|Russell 2000 Value||(0.14)%||29.25%||12.44%|
SOURCE: Yahoo Finance, Morningstar.com – As of 3/31/2017
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Please remember that past performance may not be indicative of future results. Different types of investments involve varying degrees of risk, and there can be no assurance that the future performance of any specific investment, investment strategy, or product (including the investments and/or investment strategies recommended or undertaken by Diversified Investment Strategies, LLC dba Advisor.Investments), or any non-investment related content, made reference to directly or indirectly in this newsletter will be profitable, equal any corresponding indicated historical performance level(s), be suitable for your portfolio or individual situation, or prove successful. Due to various factors, including changing market conditions and/or applicable laws, the content may no longer be reflective of current opinions or positions. Moreover, you should not assume that any discussion or information contained in this newsletter serves as the receipt of, or as a substitute for, personalized investment advice from Diversified Investment Strategies, LLC dba Advisor.Investments. To the extent that a reader has any questions regarding the applicability of any specific issue discussed above to his/her individual situation, he/she is encouraged to consult with the professional advisor of his/her choosing. Diversified Investment Strategies, LLC DBA Advisor.Investments is neither a law firm nor a certified public accounting firm and no portion of the newsletter content should be construed as legal or accounting advice. If you are a Diversified Investment Strategies, LLC dba Advisor. Investments client, please remember to contact Diversified Investment Strategies, LLC dba Advisor.Investments, in writing, if there are any changes in your personal/financial situation or investment objectives for the purpose of reviewing/evaluating/revising our previous recommendations and/or services. A copy of the Diversified Investment Strategies, LLC dba Advisor.Investments current written disclosure statement discussing our advisory services and fees is available upon request.
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All indexes are unmanaged and an individual cannot invest directly in an index. Index returns do not include fees or expenses. (JPM: Guide to the Markets)
The S&P 500 Index is widely regarded as the best single gauge of the U.S. equities market. This world-renowned index includes a representative sample of 500 leading companies in leading industries of the U.S. economy. Although the S&P 500 Index focuses on the large‐cap segment of the market, with approximately 75% coverage of U.S. equities, it is also an ideal proxy for the total market. An investor cannot invest directly in an index (JPM: Guide to the Markets)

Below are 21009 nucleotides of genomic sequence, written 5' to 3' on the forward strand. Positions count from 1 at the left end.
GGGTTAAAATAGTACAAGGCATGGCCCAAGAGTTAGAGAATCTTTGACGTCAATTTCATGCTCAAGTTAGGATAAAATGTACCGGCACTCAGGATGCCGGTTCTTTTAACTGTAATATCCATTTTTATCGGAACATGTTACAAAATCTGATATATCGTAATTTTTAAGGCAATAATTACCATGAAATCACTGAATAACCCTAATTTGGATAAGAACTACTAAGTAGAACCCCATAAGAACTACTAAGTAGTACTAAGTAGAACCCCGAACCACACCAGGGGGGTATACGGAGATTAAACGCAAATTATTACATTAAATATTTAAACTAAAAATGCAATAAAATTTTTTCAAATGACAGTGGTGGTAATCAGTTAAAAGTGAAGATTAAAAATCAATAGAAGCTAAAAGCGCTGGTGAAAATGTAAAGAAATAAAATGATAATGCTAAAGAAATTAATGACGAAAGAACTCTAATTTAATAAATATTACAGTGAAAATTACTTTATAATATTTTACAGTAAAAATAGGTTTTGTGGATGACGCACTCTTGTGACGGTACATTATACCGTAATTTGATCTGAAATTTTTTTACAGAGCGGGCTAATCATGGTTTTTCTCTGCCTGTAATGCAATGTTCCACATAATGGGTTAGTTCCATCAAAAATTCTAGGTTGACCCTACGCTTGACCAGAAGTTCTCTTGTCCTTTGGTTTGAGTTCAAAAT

The Russell 2000 Growth Index® measures the performance of those Russell 2000 companies with higher price‐to‐book ratios and higher forecasted growth values. (JPM: Guide to the Markets)
The Russell 2000 Value Index® measures the performance of those Russell 2000 companies with lower price‐to‐book ratios and lower forecasted growth values. (JPM: Guide to the Markets)
The MSCI®EAFE (Europe, Australia, Far East) Net Index is recognized as the pre‐eminent benchmark in the United States to measure international equity performance. It comprises 21 MSCI country indexes, representing the developed markets outside of North America. (JPM: Guide to the Markets)
The Barclays Capital U.S. Aggregate Index represents securities that are SEC‐registered, taxable, and dollar denominated. The index covers U.S. investment grade fixed rate bond market, with index components for government and corporate securities, mortgage pass‐through securities, and assetbacked securities. These major sectors are subdivided into more specific indexes that are calculated and reported on a regular basis. (JPM: Guide to the Markets)
The Dow Jones‐UBS Commodity Index is composed of futures contracts on physical commodities and represents 22 separate commodities traded on U.S. exchanges, with the exception of aluminum, nickel, and zinc. (JPM: Guide to the Markets)
The spot price for gold bullion is determined by market forces in the 24‐hour global over‐the‐counter (OTC) market for gold. The OTC market accounts for most global gold trading, and prices quoted reflect the information available to the market at any given time. (Ishares)
XOM is the common stock symbol of ExxonMobil Corporation that trades on the exchange.